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bzip2 (1)
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  • bzip2 (1) ( Linux man: Команды и прикладные программы пользовательского уровня )
         bzip2, bunzip2 - a block-sorting file compressor, v0.9.0
         bzcat - decompresses files to stdout
         bzip2recover - recovers data from damaged bzip2 files
         bzip2 [ -cdfkstvzVL123456789 ] [ filenames ... ]
         bunzip2 [ -fkvsVL ] [ filenames ... ]
         bzcat [ -s ] [ filenames ... ]
         bzip2recover filename
         bzip2 compresses  files  using  the  Burrows-Wheeler  block-
         sorting  text  compression  algorithm,  and  Huffman coding.
         Compression  is  generally  considerably  better  than  that
         achieved  by  more conventional LZ77/LZ78-based compressors,
         and approaches the performance of the PPM family of statist-
         ical compressors.
         The command-line options are deliberately  very  similar  to
         those of GNU Gzip, but they are not identical.
         bzip2  expects  a  list  of  file  names  to  accompany  the
         command-line  flags.  Each  file is replaced by a compressed
         version of itself, with the name "original_name.bz2".   Each
         compressed  file  has the same modification date and permis-
         sions as the corresponding original, so that  these  proper-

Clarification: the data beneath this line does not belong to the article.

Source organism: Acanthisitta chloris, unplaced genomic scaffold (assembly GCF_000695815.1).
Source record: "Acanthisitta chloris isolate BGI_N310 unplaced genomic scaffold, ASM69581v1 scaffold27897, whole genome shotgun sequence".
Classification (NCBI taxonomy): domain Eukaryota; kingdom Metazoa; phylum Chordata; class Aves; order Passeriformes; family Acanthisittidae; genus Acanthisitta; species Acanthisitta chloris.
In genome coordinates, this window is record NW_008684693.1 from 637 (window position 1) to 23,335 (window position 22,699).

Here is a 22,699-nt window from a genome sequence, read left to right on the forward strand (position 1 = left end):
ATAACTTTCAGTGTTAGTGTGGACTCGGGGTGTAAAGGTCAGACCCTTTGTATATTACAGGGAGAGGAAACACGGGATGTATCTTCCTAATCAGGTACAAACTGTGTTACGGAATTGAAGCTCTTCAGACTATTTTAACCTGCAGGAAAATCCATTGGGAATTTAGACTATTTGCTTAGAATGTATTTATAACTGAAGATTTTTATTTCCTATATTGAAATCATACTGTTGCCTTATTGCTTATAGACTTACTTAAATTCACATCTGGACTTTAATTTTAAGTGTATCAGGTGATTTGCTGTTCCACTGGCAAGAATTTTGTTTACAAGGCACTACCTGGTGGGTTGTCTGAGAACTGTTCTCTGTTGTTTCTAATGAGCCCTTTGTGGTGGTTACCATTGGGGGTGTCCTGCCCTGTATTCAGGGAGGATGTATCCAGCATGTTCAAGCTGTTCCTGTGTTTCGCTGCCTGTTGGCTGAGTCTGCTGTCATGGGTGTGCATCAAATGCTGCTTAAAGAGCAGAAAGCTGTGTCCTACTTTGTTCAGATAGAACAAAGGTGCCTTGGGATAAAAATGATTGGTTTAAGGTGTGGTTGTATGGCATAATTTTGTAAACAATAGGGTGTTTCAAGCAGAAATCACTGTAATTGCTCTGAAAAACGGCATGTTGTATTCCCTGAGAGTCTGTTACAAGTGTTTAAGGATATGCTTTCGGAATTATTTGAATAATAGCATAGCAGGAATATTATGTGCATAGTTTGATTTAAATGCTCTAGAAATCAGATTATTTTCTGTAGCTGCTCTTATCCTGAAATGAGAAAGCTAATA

ties  can be correctly restored at decompression time.  File
         name handling is naive in the sense that there is no mechan-
         ism  for  preserving  original  file  names, permissions and
         dates in filesystems which  lack  these  concepts,  or  have
         serious file name length restrictions, such as MS-DOS.
         bzip2 and bunzip2 will by  default  not  overwrite  existing
         files; if you want this to happen, specify the -f flag.
         If no file names are specified, bzip2 compresses from  stan-
         dard  input  to  standard  output.  In this case, bzip2 will
         decline to write compressed output to a  terminal,  as  this
         would be entirely incomprehensible and therefore pointless.
         bunzip2 (or bzip2 -d ) decompresses and restores all  speci-
         fied  files  whose  names end in ".bz2".  Files without this
         suffix are ignored. Again,  supplying  no  filenames  causes
         decompression from standard input to standard output.